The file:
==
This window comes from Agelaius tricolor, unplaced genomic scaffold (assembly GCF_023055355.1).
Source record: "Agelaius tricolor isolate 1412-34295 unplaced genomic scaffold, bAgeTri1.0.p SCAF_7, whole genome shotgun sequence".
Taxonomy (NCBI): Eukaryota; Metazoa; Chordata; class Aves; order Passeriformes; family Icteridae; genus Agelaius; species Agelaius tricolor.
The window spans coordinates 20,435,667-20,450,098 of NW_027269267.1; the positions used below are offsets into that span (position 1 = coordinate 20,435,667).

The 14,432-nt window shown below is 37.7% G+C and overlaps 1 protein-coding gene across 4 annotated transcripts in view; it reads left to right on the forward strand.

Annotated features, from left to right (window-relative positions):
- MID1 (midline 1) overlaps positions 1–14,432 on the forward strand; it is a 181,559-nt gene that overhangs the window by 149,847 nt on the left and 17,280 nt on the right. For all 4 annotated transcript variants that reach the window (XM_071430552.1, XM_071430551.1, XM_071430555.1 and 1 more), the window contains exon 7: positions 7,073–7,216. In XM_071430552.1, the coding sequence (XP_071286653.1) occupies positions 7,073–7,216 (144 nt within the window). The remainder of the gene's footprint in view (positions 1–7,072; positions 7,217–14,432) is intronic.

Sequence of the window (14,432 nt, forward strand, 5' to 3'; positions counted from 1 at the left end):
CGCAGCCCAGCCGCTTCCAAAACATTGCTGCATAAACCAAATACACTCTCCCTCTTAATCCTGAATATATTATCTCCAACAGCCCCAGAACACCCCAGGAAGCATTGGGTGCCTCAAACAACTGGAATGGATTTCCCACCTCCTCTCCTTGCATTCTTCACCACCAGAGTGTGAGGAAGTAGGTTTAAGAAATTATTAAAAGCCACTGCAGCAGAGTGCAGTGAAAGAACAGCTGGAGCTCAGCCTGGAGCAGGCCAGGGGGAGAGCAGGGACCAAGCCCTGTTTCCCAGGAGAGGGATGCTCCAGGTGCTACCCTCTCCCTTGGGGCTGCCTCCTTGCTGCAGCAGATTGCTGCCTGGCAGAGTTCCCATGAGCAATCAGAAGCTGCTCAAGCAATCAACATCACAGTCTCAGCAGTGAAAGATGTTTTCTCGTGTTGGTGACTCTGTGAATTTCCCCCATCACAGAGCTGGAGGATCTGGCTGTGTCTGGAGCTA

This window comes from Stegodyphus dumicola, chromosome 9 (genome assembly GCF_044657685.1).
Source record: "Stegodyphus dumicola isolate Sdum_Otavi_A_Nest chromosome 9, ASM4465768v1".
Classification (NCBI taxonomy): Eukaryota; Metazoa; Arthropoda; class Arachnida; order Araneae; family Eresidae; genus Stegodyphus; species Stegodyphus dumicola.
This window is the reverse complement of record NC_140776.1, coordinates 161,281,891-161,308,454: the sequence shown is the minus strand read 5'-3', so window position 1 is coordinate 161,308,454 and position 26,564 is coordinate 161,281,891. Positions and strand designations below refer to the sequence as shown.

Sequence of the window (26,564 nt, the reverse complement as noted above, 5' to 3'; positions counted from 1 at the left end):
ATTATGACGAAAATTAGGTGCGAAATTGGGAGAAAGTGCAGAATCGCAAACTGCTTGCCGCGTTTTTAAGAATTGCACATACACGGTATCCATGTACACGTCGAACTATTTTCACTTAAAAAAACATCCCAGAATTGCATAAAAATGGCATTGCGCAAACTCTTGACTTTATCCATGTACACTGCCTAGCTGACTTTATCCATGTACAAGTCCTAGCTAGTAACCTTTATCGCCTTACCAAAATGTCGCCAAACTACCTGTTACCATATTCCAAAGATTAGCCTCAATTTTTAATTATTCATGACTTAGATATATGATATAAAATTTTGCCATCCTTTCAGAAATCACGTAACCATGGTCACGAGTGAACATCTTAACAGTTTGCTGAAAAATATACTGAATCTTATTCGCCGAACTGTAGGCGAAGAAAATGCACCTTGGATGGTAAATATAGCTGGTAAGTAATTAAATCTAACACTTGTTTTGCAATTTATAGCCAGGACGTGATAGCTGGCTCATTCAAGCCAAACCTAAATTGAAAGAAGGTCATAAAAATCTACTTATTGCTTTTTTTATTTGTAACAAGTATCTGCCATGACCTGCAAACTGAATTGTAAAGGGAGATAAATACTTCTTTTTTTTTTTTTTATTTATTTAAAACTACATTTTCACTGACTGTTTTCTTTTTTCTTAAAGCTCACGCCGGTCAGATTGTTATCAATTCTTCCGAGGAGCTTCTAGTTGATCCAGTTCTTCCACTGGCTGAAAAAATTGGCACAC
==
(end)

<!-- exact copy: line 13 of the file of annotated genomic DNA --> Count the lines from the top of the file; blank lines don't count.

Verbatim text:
This window is the reverse complement of record NC_140776.1, coordinates 161,281,891-161,308,454: the sequence shown is the minus strand read 5'-3', so window position 1 is coordinate 161,308,454 and position 26,564 is coordinate 161,281,891. Positions and strand designations below refer to the sequence as shown.